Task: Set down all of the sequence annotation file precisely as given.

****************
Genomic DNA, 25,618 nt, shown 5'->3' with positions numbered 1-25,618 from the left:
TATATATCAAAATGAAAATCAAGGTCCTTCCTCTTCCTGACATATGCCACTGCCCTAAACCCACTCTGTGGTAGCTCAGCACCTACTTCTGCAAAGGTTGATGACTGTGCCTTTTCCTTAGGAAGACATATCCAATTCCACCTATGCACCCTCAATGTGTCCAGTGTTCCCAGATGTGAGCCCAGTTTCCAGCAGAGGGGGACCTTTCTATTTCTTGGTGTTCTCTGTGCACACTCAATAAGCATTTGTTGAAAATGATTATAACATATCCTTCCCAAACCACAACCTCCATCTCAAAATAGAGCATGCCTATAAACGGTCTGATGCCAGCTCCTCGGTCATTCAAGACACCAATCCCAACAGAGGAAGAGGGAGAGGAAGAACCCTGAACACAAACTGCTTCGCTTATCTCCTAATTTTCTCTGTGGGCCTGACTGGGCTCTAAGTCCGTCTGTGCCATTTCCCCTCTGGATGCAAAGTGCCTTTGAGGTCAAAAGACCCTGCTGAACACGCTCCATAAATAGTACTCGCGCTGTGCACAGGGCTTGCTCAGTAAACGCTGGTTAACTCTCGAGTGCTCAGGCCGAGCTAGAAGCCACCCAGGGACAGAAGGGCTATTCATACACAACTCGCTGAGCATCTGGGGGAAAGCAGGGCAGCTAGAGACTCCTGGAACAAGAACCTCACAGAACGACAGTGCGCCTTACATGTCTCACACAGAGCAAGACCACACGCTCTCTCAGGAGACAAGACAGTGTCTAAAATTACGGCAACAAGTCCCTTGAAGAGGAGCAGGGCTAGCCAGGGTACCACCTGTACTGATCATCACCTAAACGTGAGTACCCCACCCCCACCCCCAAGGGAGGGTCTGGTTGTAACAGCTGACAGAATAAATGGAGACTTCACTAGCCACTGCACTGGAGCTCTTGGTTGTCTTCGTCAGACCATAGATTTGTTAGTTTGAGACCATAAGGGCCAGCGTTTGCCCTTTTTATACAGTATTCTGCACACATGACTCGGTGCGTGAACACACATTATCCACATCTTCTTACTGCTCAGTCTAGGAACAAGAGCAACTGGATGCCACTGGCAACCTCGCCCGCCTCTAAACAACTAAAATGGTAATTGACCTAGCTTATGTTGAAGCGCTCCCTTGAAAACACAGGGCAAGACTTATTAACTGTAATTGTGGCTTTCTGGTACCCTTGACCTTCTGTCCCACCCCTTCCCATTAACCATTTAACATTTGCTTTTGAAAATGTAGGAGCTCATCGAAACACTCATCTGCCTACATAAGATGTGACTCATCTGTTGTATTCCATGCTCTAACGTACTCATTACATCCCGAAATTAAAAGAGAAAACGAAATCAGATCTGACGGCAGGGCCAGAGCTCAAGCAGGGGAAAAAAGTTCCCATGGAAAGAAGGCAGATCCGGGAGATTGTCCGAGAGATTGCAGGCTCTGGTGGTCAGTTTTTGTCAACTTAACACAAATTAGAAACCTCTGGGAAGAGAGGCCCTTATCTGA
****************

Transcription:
Genomic DNA, 25,618 nt, shown 5'->3' with positions numbered 1-25,618 from the left:
TATATATCAAAATGAAAATCAAGGTCCTTCCTCTTCCTGACATATGCCACTGCCCTAAACCCACTCTGTGGTAGCTCAGCACCTACTTCTGCAAAGGTTGATGACTGTGCCTTTTCCTTAGGAAGACATATCCAATTCCACCTATGCACCCTCAATGTGTCCAGTGTTCCCAGATGTGAGCCCAGTTTCCAGCAGAGGGGGACCTTTCTATTTCTTGGTGTTCTCTGTGCACACTCAATAAGCATTTGTTGAAAATGATTATAACATATCCTTCCCAAACCACAACCTCCATCTCAAAATAGAGCATGCCTATAAACGGTCTGATGCCAGCTCCTCGGTCATTCAAGACACCAATCCCAACAGAGGAAGAGGGAGAGGAAGAACCCTGAACACAAACTGCTTCGCTTATCTCCTAATTTTCTCTGTGGGCCTGACTGGGCTCTAAGTCCGTCTGTGCCATTTCCCCTCTGGATGCAAAGTGCCTTTGAGGTCAAAAGACCCTGCTGAACACGCTCCATAAATAGTACTCGCGCTGTGCACAGGGCTTGCTCAGTAAACGCTGGTTAACTCTCGAGTGCTCAGGCCGAGCTAGAAGCCACCCAGGGACAGAAGGGCTATTCATACACAACTCGCTGAGCATCTGGGGGAAAGCAGGGCAGCTAGAGACTCCTGGAACAAGAACCTCACAGAACGACAGTGCGCCTTACATGTCTCACACAGAGCAAGACCACACGCTCTCTCAGGAGACAAGACAGTGTCTAAAATTACGGCAACAAGTCCCTTGAAGAGGAGCAGGGCTAGCCAGGGTACCACCTGTACTGATCATCACCTAAACGTGAGTACCCCACCCCCACCCCCAAGGGAGGGTCTGGTTGTAACAGCTGACAGAATAAATGGAGACTTCACTAGCCACTGCACTGGAGCTCTTGGTTGTCTTCGTCAGACCATAGATTTGTTAGTTTGAGACCATAAGGGCCAGCGTTTGCCCTTTTTATACAGTATTCTGCACACATGACTCGGTGCGTGAACACACATTATCCACATCTTCTTACTGCTCAGTCTAGGAACAAGAGCAACTGGATGCCACTGGCAACCTCGCCCGCCTCTAAACAACTAAAATGGTAATTGACCTAGCTTATGTTGAAGCGCTCCCTTGAAAACACAGGGCAAGACTTATTAACTGTAATTGTGGCTTTCTGGTACCCTTGACCTTCTGTCCCACCCCTTCCCATTAACCATTTAACATTTGCTTTTGAAAATGTAGGAGCTCATCGAAACACTCATCTGCCTACATAAGATGTGACTCATCTGTTGTATTCCATGCTCTAACGTACTCATTACATCCCGAAATTAAAAGAGAAAACGAAATCAGATCTGACGGCAGGGCCAGAGCTCAAGCAGGGGAAAAAAGTTCCCATGGAAAGAAGGCAGATCCGGGAGATTGTCCGAGAGATTGCAGGCTCTGGTGGTCAGTTTTTGTCAACTTAACACAAATTAGAAACCTCTGGGAAGAGAGGCCCTTATCTGA